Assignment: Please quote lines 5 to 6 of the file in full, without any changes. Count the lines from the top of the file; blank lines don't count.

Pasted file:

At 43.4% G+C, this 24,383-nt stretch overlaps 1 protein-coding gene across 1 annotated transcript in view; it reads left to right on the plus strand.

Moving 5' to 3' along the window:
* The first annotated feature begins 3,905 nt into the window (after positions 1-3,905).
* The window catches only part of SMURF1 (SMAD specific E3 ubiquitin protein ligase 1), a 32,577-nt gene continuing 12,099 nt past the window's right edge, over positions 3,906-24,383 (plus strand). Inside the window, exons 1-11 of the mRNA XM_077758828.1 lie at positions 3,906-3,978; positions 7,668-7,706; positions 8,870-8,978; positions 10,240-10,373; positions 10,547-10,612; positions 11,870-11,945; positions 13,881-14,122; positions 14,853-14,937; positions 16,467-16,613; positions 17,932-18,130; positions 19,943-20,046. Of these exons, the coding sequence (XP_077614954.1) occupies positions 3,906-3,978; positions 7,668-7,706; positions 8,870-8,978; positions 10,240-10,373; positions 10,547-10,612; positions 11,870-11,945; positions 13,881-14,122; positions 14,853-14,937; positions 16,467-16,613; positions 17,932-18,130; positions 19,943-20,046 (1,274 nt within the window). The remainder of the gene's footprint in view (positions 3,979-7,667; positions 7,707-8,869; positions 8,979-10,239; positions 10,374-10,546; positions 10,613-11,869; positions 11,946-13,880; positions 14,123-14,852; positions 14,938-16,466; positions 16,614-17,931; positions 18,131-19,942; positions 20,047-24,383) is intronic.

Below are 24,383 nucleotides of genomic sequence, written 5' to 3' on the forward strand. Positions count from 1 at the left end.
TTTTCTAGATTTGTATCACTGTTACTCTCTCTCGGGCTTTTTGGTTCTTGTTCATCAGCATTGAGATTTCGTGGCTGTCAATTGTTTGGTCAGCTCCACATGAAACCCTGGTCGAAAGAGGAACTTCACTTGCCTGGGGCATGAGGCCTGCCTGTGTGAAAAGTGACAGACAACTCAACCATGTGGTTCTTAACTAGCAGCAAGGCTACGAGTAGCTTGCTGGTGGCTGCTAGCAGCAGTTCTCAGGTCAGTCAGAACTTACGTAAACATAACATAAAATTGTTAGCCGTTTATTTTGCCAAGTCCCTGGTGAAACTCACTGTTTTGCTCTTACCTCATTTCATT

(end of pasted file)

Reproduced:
Below are 24,383 nucleotides of genomic sequence, written 5' to 3' on the forward strand. Positions count from 1 at the left end.
TTTTCTAGATTTGTATCACTGTTACTCTCTCTCGGGCTTTTTGGTTCTTGTTCATCAGCATTGAGATTTCGTGGCTGTCAATTGTTTGGTCAGCTCCACATGAAACCCTGGTCGAAAGAGGAACTTCACTTGCCTGGGGCATGAGGCCTGCCTGTGTGAAAAGTGACAGACAACTCAACCATGTGGTTCTTAACTAGCAGCAAGGCTACGAGTAGCTTGCTGGTGGCTGCTAGCAGCAGTTCTCAGGTCAGTCAGAACTTACGTAAACATAACATAAAATTGTTAGCCGTTTATTTTGCCAAGTCCCTGGTGAAACTCACTGTTTTGCTCTTACCTCATTTCATT